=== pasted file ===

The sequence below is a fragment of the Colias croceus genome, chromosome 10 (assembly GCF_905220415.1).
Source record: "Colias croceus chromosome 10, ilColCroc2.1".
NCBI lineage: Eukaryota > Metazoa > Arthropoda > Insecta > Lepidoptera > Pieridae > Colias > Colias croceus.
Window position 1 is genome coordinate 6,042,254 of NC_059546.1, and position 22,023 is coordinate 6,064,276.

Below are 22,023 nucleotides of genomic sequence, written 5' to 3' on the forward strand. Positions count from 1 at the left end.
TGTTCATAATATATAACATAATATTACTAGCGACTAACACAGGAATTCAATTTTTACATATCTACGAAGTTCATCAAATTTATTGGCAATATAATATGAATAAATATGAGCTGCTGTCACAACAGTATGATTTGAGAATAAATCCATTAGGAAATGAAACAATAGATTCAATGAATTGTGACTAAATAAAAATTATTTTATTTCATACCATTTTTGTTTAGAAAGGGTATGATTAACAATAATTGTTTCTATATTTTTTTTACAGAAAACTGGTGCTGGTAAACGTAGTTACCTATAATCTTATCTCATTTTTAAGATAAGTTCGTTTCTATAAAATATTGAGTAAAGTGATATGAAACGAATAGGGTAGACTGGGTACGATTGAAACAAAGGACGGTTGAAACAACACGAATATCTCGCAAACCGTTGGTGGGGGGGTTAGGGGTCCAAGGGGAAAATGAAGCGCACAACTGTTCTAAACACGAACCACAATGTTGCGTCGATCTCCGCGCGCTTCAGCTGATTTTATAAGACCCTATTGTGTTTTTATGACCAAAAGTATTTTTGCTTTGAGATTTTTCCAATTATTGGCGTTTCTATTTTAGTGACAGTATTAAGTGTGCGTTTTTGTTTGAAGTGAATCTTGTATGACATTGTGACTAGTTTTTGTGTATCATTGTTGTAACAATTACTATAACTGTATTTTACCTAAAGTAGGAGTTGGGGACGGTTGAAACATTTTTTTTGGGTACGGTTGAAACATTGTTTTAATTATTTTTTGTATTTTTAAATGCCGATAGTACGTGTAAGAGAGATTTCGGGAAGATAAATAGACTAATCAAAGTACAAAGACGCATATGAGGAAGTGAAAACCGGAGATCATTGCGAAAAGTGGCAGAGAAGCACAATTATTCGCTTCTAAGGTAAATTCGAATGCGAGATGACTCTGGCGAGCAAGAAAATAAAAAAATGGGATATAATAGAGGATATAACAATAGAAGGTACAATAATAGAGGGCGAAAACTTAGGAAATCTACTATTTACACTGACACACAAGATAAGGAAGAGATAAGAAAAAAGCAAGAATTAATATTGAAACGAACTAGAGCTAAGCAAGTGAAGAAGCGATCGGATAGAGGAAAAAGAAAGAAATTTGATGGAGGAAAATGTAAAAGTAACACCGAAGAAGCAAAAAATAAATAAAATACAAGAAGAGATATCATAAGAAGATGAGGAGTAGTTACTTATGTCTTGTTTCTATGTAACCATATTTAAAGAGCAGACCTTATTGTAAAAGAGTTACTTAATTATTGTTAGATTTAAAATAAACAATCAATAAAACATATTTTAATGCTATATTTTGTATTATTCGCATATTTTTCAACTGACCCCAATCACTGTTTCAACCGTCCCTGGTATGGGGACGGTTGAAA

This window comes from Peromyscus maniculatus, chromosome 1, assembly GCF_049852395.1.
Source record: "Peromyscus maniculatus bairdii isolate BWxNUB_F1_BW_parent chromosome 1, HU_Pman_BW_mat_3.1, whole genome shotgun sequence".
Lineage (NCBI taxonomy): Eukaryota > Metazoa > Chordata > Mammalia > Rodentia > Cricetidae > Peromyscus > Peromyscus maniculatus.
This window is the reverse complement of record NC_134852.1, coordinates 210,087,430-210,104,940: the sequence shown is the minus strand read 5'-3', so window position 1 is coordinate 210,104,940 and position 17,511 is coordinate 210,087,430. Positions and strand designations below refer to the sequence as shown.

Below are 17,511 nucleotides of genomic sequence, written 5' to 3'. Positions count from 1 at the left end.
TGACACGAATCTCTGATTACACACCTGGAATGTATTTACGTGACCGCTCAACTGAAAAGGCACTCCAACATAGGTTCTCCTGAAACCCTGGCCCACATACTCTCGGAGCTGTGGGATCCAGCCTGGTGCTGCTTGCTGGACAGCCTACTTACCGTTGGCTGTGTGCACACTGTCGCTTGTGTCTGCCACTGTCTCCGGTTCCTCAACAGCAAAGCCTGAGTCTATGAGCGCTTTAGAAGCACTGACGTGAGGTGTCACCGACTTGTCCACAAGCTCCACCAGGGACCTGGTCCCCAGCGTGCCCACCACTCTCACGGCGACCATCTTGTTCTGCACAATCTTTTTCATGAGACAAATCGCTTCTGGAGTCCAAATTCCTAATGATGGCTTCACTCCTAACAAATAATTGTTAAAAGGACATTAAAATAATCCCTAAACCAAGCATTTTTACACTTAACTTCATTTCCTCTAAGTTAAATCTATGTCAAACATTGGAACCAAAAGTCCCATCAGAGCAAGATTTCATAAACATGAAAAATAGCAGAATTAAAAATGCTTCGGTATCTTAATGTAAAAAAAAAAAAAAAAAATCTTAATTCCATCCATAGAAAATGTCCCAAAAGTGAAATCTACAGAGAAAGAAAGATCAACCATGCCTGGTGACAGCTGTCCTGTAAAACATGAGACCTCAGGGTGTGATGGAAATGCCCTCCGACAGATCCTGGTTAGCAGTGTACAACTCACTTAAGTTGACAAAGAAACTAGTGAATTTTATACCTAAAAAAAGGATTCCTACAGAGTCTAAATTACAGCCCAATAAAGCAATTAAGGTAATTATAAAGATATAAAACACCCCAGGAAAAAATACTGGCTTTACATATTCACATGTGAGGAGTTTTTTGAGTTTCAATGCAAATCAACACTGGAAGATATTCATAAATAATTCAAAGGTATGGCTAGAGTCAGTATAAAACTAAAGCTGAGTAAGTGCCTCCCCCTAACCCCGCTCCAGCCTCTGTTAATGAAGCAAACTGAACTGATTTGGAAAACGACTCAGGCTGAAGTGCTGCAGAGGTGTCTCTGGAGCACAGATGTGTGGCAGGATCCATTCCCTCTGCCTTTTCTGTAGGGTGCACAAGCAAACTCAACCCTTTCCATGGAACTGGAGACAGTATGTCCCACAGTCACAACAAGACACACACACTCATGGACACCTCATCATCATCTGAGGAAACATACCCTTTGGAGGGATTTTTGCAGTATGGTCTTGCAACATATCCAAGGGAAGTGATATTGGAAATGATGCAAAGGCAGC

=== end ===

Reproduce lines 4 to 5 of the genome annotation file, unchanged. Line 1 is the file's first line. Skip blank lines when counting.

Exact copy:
Window position 1 is genome coordinate 6,042,254 of NC_059546.1, and position 22,023 is coordinate 6,064,276.

Below are 22,023 nucleotides of genomic sequence, written 5' to 3' on the forward strand. Positions count from 1 at the left end.